Tata Steel was fined £1.9 million for two offences of failing to guard machinery and failing to comply with an Improvement Notice. The fine was reduced to £1.5 million due to wrong categorisation and it was found that the Court was entitled to take account of the support being provided by the parent company. Tesco were fined £5 million for a H&S offence and £3 million for an environmental offence when it was found that 23,500 litres of petrol had leaked and entered the sewage system due to issues with fuel delivery and emergency procedures. Nearby residents had suffered from headaches and sickness which influenced the level of fine. A tipper driver was given 240 hours community service after reversing over a worker sealing joints on the M8 the driver had also reversed in to a live traffic lane.
Fee for Intervention was covered in the presentation where Katherine explained the process and advised the meeting that the amount of money recovered wasn’t as high as expected. The most recent figures are that the recovery was £14.6 million with the HSE receiving £11 million although administration costs were very high despite most companies paying. OCS challenged the process due to the lack of independence during the appeals process and a judicial review was to be held but before the case came to court the HSE outlined plans to consult on the appeal process, settled out of court with OCS, withdrew the notices served and paid expenses. The new process has a disputes panel consisting of a lawyer as chair and two lay persons as members. The HSE chooses the chair and organises the meeting date with only written submissions being permitted. If there is no resolution the HSE will take the case to court where all the evidence can be heard. There is no cost associated with the initial dispute process.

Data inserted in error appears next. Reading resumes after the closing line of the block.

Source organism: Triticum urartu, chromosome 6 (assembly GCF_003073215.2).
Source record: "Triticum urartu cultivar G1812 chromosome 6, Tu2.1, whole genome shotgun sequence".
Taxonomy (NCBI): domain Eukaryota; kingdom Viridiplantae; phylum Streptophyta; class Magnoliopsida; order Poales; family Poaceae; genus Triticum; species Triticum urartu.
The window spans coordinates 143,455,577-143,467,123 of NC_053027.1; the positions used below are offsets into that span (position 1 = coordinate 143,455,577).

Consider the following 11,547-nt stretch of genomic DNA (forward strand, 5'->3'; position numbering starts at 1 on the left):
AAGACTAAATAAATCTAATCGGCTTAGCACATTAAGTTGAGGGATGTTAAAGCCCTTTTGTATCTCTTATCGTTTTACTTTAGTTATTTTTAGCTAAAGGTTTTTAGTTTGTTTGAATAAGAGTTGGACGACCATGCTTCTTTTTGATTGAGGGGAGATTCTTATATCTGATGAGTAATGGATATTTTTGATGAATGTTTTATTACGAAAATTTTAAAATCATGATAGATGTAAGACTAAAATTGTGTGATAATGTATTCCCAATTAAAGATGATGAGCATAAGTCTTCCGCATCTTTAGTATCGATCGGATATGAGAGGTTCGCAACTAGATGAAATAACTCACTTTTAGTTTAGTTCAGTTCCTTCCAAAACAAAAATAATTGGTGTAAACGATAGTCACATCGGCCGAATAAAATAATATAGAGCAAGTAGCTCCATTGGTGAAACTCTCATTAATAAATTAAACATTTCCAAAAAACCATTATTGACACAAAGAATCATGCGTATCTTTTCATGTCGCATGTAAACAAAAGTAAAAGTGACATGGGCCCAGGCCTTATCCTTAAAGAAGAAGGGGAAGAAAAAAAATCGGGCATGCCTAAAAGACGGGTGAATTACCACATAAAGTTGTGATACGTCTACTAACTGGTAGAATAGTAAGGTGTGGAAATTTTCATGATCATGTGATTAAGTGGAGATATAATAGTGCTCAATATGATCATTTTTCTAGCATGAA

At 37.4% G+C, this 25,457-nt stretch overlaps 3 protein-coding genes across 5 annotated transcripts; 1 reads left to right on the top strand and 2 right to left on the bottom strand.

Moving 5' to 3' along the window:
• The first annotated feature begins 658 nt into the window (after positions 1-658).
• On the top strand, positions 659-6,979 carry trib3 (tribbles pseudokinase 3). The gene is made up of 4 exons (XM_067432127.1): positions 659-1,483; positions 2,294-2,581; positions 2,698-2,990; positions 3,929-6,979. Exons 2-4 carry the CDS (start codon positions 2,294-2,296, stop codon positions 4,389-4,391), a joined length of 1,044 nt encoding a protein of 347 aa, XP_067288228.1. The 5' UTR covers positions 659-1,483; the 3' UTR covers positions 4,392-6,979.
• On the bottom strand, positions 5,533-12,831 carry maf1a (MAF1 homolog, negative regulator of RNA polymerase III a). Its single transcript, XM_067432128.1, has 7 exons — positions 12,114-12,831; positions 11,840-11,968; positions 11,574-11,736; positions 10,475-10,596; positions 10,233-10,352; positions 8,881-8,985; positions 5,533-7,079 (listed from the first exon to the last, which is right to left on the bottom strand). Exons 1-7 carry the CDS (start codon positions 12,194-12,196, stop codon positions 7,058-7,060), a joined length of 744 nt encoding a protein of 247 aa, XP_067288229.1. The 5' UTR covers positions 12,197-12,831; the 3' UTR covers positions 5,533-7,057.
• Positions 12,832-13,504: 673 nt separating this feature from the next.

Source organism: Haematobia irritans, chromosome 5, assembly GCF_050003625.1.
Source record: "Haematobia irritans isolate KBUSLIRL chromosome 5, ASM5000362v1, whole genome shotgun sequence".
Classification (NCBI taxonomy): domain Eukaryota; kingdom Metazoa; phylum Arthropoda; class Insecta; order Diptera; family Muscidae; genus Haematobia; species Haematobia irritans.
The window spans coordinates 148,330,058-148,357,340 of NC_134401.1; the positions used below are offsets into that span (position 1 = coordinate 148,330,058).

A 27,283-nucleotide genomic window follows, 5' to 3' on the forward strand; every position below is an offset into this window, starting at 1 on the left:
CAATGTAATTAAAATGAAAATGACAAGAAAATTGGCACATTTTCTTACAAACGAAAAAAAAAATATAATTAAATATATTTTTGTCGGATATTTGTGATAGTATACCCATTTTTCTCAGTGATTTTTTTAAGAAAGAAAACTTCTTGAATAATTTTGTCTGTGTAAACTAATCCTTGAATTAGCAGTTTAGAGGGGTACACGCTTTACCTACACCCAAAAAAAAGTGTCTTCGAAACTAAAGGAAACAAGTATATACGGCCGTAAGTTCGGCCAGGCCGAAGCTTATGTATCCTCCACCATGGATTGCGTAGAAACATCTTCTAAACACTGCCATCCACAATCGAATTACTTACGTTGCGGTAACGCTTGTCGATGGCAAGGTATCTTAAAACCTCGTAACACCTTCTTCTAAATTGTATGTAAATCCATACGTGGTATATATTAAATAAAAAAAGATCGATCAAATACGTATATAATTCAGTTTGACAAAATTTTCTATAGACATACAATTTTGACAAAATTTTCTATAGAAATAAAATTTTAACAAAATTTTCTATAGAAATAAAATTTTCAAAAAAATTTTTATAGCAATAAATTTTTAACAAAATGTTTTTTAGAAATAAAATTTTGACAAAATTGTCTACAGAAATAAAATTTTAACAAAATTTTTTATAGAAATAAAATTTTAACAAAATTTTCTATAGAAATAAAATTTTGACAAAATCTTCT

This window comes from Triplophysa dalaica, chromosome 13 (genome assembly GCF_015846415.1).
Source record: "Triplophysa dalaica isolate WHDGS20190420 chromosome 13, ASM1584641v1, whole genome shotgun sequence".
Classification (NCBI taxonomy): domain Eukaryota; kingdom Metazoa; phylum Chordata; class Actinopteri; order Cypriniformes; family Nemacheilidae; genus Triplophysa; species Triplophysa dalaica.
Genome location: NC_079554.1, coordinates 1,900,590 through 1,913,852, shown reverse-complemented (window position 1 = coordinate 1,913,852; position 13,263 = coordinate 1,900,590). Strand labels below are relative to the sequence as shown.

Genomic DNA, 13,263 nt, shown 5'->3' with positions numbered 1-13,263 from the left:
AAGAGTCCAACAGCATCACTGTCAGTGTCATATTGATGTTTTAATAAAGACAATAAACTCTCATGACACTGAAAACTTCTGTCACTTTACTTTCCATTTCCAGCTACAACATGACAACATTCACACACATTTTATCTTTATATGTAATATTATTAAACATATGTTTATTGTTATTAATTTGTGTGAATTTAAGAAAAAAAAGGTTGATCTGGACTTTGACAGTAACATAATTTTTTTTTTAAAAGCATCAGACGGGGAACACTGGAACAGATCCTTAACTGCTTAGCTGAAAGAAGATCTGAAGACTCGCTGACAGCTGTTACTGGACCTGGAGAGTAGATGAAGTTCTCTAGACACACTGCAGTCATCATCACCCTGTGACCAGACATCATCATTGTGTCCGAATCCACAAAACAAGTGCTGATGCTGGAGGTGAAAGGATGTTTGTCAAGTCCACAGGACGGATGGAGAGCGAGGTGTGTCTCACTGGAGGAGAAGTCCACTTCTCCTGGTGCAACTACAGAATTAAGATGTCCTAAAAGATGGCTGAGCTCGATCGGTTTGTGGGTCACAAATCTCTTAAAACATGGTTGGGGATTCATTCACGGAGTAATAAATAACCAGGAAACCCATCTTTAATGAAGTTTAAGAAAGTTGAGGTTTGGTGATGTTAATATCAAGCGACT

Chevron recently appealed a prohibition Notice serviced on an offshore installation when an inspector identified corrosion on the treads of a stairway. He carried out a test using a fire axe which penetrated the steel. After receipt of the notice Chevron tested the stairway and all sections passed the BS test. At the appeal the tribunal found that they could take in to account evidence not available to the inspector at the time. HSE further appealed and lost and the case is now with the Supreme Court.
Fire safety post Grenfell has a number of reviews ongoing that will likely make revisions to standards in E&W which are likely to impact on Scottish standards. It is possible that the E&W regulations will based on the process laid out in the CDM regulations. It would appear that a competence gap has been identified around those carrying out fire risk assessments.
Roddy thanked Katherine for her presentation before introducing the acting Principal Inspector of the HSE Kerry Elliot.
Kerry advised the meeting that Isabelle Martin has now joined the hazardous Installations division. Sarah Shore has taken over from Iain Brodie who is now the Regional Director, Sarah is based in Leeds. In Edinburgh there are now 2 inspectors and two trainees who mainly focus on reactive work, however other FOD inspectors are supplementing the construction sector. The work plan is similar to last year with small sites being a particular area of attention.
There was no other business.